I finally got a chance to dyno the Eventuri intake on my E46 M3. The dyno testing was done to measure the power difference between a stock airbox and the Eventuri intake. Eventuri claims 10-15 hp and 8-12 ft-lb gains at the fly, which equates to around 8-12 whp and 5-10 wtq measured in wheel horsepower. But does it really gain that much?
As a disclaimer, I did not receive a discount or free intake from Eventuri. I purchased this used from a member on the forums and decided to do the testing on my own.
Before we dive into the numbers, there are a few important things to mention so you have a full understanding of the results. See below for the notes:
- My stock airbox has a BMC panel filter with the Macht Schnell intake elbow installed during the runs. This setup already made some gains over stock before the Eventuri went in. With the stock intake filter and stock elbow the margin would’ve been more.
- We are running 91 ACN octane without ANY additives or octane boosters to simulate real world environment.
- As users requested, we did our entire testing with the hood closed to simulate real world environment.
- My car has an odd dip around the 4.2k RPM area and the dip is apparent on both stock intake and Eventuri intake. As it happens on both runs, we can rule out both intakes as a possible cause of the issue.
The overall community consensus seems to be that only a handful of aftermarket intakes actually provide reliable and consistent power without issues like heat soak. The “better” intakes out there are the Deluge CF intake, GruppeM RAM intake, and the Eventuri CF intake for MAF based solutions. For alpha-n or map sensor systems, you have the CSL style airboxes which can be purchased from various companies.
So why did I choose Eventuri? I wanted a system that resembles the CSL intake sound and performance while staying on a MAF based system. I know the sound isn’t exactly like a CSL and the performance isn’t going to be as good, but from other members that have tried both they say it’s a great alternative for those that don’t want to drop a few thousand on a CSL intake. Plus, Eventuri’s whole philosophy is built on making intakes with the Venturi effect. It seems like they put a lot of R&D into making these intakes. They also made a new bespoke cone design which optimizes the flow in the venturi design. I ended up ordering one for the dyno test.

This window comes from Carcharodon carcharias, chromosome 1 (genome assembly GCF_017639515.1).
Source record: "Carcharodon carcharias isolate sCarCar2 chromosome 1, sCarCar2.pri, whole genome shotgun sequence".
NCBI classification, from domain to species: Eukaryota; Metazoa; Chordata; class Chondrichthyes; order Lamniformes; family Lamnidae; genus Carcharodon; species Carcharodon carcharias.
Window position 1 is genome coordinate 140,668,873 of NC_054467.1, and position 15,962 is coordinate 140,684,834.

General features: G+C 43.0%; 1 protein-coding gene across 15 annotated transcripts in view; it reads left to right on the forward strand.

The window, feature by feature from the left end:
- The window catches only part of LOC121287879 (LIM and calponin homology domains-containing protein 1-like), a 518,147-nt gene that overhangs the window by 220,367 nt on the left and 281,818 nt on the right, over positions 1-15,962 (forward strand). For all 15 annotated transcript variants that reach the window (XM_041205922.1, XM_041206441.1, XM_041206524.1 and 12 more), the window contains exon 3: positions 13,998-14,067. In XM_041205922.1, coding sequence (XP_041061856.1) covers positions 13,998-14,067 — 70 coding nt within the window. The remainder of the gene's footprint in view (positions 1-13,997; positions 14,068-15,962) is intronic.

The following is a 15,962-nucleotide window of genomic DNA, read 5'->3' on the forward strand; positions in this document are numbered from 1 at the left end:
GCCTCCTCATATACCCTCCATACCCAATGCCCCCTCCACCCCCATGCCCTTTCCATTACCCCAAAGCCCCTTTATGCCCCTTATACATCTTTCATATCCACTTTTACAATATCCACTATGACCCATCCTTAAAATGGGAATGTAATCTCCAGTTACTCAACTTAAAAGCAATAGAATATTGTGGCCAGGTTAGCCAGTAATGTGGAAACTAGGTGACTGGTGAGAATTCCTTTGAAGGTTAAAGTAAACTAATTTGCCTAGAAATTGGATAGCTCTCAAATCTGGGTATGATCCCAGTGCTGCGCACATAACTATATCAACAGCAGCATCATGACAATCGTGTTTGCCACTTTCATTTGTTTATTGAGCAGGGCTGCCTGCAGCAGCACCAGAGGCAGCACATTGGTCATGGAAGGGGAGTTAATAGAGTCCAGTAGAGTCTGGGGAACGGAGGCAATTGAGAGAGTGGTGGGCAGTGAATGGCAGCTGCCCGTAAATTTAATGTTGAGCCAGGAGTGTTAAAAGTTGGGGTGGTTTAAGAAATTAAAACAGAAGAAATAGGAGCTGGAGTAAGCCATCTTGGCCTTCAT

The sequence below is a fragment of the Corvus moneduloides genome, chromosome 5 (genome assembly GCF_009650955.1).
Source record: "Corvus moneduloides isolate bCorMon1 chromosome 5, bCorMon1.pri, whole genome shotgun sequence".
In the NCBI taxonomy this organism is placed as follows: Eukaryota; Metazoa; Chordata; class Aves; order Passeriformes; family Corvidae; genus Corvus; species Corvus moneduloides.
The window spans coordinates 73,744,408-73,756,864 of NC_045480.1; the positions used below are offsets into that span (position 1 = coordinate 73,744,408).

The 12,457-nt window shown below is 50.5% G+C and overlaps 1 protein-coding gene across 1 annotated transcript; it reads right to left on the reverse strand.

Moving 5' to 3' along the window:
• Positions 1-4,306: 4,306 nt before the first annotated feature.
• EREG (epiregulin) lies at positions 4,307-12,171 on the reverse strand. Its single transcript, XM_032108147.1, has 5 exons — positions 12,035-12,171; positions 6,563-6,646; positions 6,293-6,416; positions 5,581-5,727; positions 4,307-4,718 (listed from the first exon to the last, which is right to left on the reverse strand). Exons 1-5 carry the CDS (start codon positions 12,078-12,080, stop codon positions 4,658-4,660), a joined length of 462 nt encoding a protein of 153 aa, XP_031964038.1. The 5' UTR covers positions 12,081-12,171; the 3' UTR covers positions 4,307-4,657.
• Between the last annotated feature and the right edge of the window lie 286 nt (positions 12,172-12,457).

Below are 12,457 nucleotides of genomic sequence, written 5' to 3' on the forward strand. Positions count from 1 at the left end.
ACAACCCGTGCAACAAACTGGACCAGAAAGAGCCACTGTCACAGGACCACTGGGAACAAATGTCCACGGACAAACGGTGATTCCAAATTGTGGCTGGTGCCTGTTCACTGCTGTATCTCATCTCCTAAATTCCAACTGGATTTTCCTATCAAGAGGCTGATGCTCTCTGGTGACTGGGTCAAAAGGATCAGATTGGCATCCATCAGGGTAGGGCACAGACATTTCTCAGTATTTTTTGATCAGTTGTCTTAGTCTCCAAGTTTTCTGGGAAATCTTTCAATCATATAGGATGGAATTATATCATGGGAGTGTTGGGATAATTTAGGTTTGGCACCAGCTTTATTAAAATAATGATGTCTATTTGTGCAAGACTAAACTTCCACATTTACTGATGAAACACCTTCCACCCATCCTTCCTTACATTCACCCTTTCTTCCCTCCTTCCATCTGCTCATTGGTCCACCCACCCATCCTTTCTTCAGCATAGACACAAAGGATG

The results? After doing several runs we saw consistent gains of around 9 whp and 15 wtq on the low end and 9 whp and 6 wtq top end gains. For peak to peak gains it was about 8 whp and 8 wtq.
So to answer the question on power, yes it does make power. And it’s significant. When you go WOT you can feel the low end power and the sound of the throttle opening up is just pleasant to hear. As you climb towards the top end it just wants to keep going and going. It keeps making power until 8,100 RPMs. The construction is fantastic. The carbon fiber weave is almost perfect and brings a smile when I open up the engine bay.
Is it worth the money? Well put it this way. Looking at it from a cost/horsepower perspective, it’s just about the same or even less than headers. I mean some owners drop $2k on stepped headers to gain 10-15 whp! I give it a 5 stars for performance/quality and 4 stars for price. For the money, the Eventuri is a great value. If you’re looking to buy an intake I strongly recommend you consider this intake. Why spend money on an intake that doesn’t give you gains?
IND is their North American distributor so if you want to purchase, I’d recommend buying from them. Here is a link to the Eventuri E46 M3 intake.